Chem3x11 Lecture 8
Being constructed Sat May 19
This lecture is about how things add to alkenes, using bromine as an example.
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- The stereochemical outcome of a reaction gives clues to the mechanism of that reaction
- The addition of bromine to double bonds is via a cyclic bromonium ion that is formed in a concerted process
The Addition of Bromine to a Double Bond
Alkenes are important because they occur naturally in great quantity and we can use the reactive double bond to make more interesting molecules. The formation of epoxides is one example we have seen of how alkenes can be transformed into other molecules. The addition of bromine is another widely-used reaction. The jargon for this reaction is an electrophilic 1,2-addition. The bromine adds such that one bromine is added to one carbon and one to the other (a 1,2-addition) and the reagent we add (bromine) is seeking out the electrons of the double bond, meaning we refer to this as an electrophilic addition (unlike when a nucleophile adds to a carbonyl group, which is a nucleophilic addition).
Some Mechanistic Possibilities
How might this reaction be occurring? Perhaps a concerted mechanism like this:
...or a stepwise polar mechanism like this:
...or maybe something exotic like a stepwise radical mechanism like this:
On paper there is no easy way to say which is right, so we need to go to the lab, do the reaction carefully and see what happens. If you remember back to when we looked at the opening of epoxides, we found that we learned a lot about the reaction mechanism by using Z- and E- isomers of an alkene. Let's try that trick again.
Stereochemical Clues to the Addition Mechanism
Imagine we have some double bond with things on the end (R1 and R2). Let's start with the Z-isomer, and let's add some reagent Y2 to the double bond and let's say for the moment that the addition does not go via some carbocation or radical intermediate and think about what happens if the addition is cis or trans (i.e., if both atoms of Y2 add to the same face or to opposite faces.)
This rather complex diagram just shows that the outcomes from the different starting material isomers will be different for either cis or trans mechanisms, so we ought to be able to work out what's happened when we do the experiment. To make it simpler, imagine we go in the lab and pick the two isomers of stilbene, meaning that R1 and R2 are both phenyl groups and X = H. We do the reaction, and discover the following:
...which implies trans addition without a doubt. The question is, how? We'd need to measure more things about this reaction. We look at the same reaction in a cyclohexenyl system, and we observe selective formation of trans-diaxial products:
...which is reminiscient of what we've seen before in epoxide openings. Could it be a similar mechanism - the formation of an epoxide-like intermediate, with rear-face attack? When we measure the kinetics of the reaction we find it's first order in both alkene and bromine. We also change the alkene structure a little and find that the reaction is accelerated when there are electron-donating substituents on either carbon, and significant rate enhancements when both carbons have electron-donating substituents attached. Then you see that someone has tried the reaction with a very sterically crowded alkene shown below and trapped an intermediate bromonium ion (which was later crystallized) where one bromine is bridging the two carbons that used to form the double bond. How cool is that?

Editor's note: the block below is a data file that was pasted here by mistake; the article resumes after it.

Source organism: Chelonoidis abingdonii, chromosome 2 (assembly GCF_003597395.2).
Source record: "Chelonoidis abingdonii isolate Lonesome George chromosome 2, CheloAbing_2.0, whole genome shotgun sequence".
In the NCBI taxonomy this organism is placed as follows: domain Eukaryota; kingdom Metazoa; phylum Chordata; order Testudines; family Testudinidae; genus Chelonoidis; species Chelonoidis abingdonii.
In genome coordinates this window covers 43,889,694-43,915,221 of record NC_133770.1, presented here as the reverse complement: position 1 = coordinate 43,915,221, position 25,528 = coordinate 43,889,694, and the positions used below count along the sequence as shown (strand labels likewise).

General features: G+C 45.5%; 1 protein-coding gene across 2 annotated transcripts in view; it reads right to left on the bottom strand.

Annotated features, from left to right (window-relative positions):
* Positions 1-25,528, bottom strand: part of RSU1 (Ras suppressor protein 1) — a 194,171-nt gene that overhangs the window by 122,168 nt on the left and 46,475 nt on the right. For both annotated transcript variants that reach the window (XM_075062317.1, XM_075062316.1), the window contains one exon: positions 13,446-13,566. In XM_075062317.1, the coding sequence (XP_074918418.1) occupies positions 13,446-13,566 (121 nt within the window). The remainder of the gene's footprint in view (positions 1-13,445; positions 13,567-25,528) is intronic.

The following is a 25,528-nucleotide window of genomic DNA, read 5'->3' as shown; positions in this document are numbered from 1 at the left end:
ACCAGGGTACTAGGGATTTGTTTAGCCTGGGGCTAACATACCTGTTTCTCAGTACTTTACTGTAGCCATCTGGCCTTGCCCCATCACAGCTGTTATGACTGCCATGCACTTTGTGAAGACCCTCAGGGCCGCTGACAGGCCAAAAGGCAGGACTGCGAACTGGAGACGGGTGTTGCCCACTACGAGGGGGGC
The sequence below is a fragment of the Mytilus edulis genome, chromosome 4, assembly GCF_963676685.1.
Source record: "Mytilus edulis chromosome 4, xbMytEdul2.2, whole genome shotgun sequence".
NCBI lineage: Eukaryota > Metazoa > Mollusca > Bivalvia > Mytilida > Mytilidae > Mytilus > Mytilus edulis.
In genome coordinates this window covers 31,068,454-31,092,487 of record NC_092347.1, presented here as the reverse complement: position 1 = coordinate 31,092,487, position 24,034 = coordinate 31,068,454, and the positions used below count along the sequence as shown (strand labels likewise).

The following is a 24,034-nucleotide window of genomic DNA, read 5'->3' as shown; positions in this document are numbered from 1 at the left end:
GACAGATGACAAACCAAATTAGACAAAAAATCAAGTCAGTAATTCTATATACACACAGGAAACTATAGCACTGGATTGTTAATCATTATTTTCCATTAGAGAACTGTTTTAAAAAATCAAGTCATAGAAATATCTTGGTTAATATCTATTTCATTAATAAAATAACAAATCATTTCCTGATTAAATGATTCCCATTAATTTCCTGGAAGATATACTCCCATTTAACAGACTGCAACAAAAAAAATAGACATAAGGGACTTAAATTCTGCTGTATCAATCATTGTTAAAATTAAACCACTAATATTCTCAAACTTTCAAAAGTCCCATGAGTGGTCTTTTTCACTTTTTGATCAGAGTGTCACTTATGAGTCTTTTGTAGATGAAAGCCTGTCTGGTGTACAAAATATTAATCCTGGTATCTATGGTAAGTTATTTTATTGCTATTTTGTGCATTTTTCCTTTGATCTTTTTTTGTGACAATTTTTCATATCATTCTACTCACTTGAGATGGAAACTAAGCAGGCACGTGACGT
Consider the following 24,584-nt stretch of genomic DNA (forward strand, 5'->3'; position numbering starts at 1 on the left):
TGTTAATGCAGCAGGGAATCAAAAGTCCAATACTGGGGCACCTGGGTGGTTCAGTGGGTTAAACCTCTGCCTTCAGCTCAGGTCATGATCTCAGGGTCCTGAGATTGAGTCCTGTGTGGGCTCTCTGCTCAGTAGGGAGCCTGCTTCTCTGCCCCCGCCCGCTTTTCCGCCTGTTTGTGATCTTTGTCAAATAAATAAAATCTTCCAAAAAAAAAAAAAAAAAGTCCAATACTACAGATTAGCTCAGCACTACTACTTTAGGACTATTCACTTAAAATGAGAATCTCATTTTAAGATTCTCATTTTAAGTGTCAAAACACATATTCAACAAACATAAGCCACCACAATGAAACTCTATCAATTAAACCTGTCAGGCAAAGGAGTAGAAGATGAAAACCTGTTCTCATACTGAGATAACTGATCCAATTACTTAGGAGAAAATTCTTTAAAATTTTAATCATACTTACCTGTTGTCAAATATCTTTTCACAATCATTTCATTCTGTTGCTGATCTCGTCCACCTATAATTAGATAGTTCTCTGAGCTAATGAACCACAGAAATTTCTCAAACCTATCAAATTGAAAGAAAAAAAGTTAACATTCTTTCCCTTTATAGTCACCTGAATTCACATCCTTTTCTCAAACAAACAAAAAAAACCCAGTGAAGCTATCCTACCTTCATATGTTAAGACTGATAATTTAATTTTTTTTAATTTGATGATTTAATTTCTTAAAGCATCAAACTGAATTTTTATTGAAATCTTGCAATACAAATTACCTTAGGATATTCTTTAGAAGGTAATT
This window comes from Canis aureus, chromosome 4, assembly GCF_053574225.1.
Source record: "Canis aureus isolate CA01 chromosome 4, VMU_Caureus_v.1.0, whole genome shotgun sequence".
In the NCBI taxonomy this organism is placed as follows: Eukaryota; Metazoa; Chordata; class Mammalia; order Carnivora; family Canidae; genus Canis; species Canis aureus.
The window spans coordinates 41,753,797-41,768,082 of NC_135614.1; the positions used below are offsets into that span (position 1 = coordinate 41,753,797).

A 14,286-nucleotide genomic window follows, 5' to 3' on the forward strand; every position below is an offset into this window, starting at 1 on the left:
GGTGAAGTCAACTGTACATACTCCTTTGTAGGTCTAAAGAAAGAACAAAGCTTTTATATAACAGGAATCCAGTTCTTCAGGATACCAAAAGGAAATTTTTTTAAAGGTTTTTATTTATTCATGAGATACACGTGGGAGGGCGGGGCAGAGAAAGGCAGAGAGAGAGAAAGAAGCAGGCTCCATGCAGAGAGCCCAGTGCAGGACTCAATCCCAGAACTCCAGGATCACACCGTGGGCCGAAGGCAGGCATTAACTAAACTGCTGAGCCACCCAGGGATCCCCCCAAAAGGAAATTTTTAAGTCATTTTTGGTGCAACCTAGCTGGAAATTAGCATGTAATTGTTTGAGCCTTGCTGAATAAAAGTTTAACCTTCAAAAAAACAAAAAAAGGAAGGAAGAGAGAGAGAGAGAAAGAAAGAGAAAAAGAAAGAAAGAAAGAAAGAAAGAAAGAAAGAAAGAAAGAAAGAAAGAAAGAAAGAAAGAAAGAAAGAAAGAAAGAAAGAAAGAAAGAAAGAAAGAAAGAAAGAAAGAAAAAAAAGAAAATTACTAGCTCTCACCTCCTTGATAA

(in this case the bromonium ion, which usually reacts with bromide to give the final product, is so sterically hindered that it can't)
All this, and other bits of evidence (See Anslyn and Dougherty section 10.5.3), suggest this bromonium ion is the intermediate formed (that we do not normally see) and that it's on the productive reaction pathway (and not something irrelevant). Its existence is the reason the electrophilic addition of bromine to alkenes proceeds to give the product with trans stereochemistry.
How Do We Draw The Mechanism for Formation of the Bromonium Ion?
The reaction to give the bromonium ion involves the formation of two bonds, so our mechanism needs to show that. We can do such a thing in one step if electrons come from the bromine and add to the alkene, and at the same time come from the alkene and add to the bromine. Thus the HOMO and LUMO of each interact with each other in this way:
Though this drawing may at first site be rather odd, the lobes of the MOs match up perfectly for this to take place. Clearly in most cases the HOMOs and LUMOs are close in energy here and can interact productively. The reaction is exothermic. The curly arrows depict one of the bromines adding to one of the carbons, and the double bond adding "back" to the same bromine, with concerted cleavage of the Br-Br bond. The end result is a single bromine atom bridging the two carbons.
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